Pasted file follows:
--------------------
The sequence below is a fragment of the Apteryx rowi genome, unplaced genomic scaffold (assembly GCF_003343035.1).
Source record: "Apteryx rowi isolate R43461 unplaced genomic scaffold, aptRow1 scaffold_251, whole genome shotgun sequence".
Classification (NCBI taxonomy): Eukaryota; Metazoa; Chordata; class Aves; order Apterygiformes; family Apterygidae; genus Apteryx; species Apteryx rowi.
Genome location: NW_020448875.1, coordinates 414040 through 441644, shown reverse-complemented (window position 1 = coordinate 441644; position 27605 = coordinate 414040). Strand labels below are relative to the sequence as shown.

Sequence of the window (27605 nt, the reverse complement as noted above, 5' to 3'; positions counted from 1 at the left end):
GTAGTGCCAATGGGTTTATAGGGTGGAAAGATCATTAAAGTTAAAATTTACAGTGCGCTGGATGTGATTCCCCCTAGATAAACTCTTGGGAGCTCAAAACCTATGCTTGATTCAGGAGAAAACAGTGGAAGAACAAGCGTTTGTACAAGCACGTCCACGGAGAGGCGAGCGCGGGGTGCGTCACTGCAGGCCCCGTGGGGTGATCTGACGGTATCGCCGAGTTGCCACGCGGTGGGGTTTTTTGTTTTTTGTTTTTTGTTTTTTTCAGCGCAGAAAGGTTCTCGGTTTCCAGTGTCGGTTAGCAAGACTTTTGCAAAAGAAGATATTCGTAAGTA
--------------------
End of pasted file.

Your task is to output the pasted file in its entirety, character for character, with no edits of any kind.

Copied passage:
The sequence below is a fragment of the Apteryx rowi genome, unplaced genomic scaffold (assembly GCF_003343035.1).
Source record: "Apteryx rowi isolate R43461 unplaced genomic scaffold, aptRow1 scaffold_251, whole genome shotgun sequence".
Classification (NCBI taxonomy): Eukaryota; Metazoa; Chordata; class Aves; order Apterygiformes; family Apterygidae; genus Apteryx; species Apteryx rowi.
Genome location: NW_020448875.1, coordinates 414040 through 441644, shown reverse-complemented (window position 1 = coordinate 441644; position 27605 = coordinate 414040). Strand labels below are relative to the sequence as shown.

Sequence of the window (27605 nt, the reverse complement as noted above, 5' to 3'; positions counted from 1 at the left end):
GTAGTGCCAATGGGTTTATAGGGTGGAAAGATCATTAAAGTTAAAATTTACAGTGCGCTGGATGTGATTCCCCCTAGATAAACTCTTGGGAGCTCAAAACCTATGCTTGATTCAGGAGAAAACAGTGGAAGAACAAGCGTTTGTACAAGCACGTCCACGGAGAGGCGAGCGCGGGGTGCGTCACTGCAGGCCCCGTGGGGTGATCTGACGGTATCGCCGAGTTGCCACGCGGTGGGGTTTTTTGTTTTTTGTTTTTTGTTTTTTTCAGCGCAGAAAGGTTCTCGGTTTCCAGTGTCGGTTAGCAAGACTTTTGCAAAAGAAGATATTCGTAAGTA